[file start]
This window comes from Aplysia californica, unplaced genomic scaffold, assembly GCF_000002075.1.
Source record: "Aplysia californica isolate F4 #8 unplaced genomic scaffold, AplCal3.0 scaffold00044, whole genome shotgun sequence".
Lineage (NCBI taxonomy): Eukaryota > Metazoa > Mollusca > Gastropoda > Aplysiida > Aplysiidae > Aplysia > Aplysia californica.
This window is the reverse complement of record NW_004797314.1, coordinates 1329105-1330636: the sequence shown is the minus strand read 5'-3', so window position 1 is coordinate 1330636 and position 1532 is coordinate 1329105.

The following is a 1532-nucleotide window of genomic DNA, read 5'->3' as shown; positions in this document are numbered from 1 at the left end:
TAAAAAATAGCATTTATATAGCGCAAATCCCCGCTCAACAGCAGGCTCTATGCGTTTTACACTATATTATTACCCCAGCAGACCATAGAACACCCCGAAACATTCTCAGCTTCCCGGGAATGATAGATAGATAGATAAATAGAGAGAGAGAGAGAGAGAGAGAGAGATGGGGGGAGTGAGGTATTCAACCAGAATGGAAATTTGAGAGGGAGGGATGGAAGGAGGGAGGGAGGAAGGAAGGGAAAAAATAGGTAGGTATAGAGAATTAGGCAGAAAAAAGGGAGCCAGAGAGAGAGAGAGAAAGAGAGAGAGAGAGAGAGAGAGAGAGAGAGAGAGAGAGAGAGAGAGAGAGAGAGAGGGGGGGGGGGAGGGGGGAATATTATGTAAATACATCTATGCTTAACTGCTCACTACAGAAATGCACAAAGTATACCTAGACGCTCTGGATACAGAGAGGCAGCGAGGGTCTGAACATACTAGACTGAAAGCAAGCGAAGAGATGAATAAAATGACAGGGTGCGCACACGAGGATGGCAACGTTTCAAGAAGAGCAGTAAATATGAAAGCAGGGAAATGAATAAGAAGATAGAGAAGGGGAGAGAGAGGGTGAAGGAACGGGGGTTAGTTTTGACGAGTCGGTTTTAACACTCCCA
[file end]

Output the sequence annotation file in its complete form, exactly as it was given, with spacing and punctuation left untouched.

This window comes from Aplysia californica, unplaced genomic scaffold, assembly GCF_000002075.1.
Source record: "Aplysia californica isolate F4 #8 unplaced genomic scaffold, AplCal3.0 scaffold00044, whole genome shotgun sequence".
Lineage (NCBI taxonomy): Eukaryota > Metazoa > Mollusca > Gastropoda > Aplysiida > Aplysiidae > Aplysia > Aplysia californica.
This window is the reverse complement of record NW_004797314.1, coordinates 1329105-1330636: the sequence shown is the minus strand read 5'-3', so window position 1 is coordinate 1330636 and position 1532 is coordinate 1329105.

The following is a 1532-nucleotide window of genomic DNA, read 5'->3' as shown; positions in this document are numbered from 1 at the left end:
TAAAAAATAGCATTTATATAGCGCAAATCCCCGCTCAACAGCAGGCTCTATGCGTTTTACACTATATTATTACCCCAGCAGACCATAGAACACCCCGAAACATTCTCAGCTTCCCGGGAATGATAGATAGATAGATAAATAGAGAGAGAGAGAGAGAGAGAGAGAGATGGGGGGAGTGAGGTATTCAACCAGAATGGAAATTTGAGAGGGAGGGATGGAAGGAGGGAGGGAGGAAGGAAGGGAAAAAATAGGTAGGTATAGAGAATTAGGCAGAAAAAAGGGAGCCAGAGAGAGAGAGAGAAAGAGAGAGAGAGAGAGAGAGAGAGAGAGAGAGAGAGAGAGAGAGAGAGAGAGAGAGGGGGGGGGGGAGGGGGGAATATTATGTAAATACATCTATGCTTAACTGCTCACTACAGAAATGCACAAAGTATACCTAGACGCTCTGGATACAGAGAGGCAGCGAGGGTCTGAACATACTAGACTGAAAGCAAGCGAAGAGATGAATAAAATGACAGGGTGCGCACACGAGGATGGCAACGTTTCAAGAAGAGCAGTAAATATGAAAGCAGGGAAATGAATAAGAAGATAGAGAAGGGGAGAGAGAGGGTGAAGGAACGGGGGTTAGTTTTGACGAGTCGGTTTTAACACTCCCA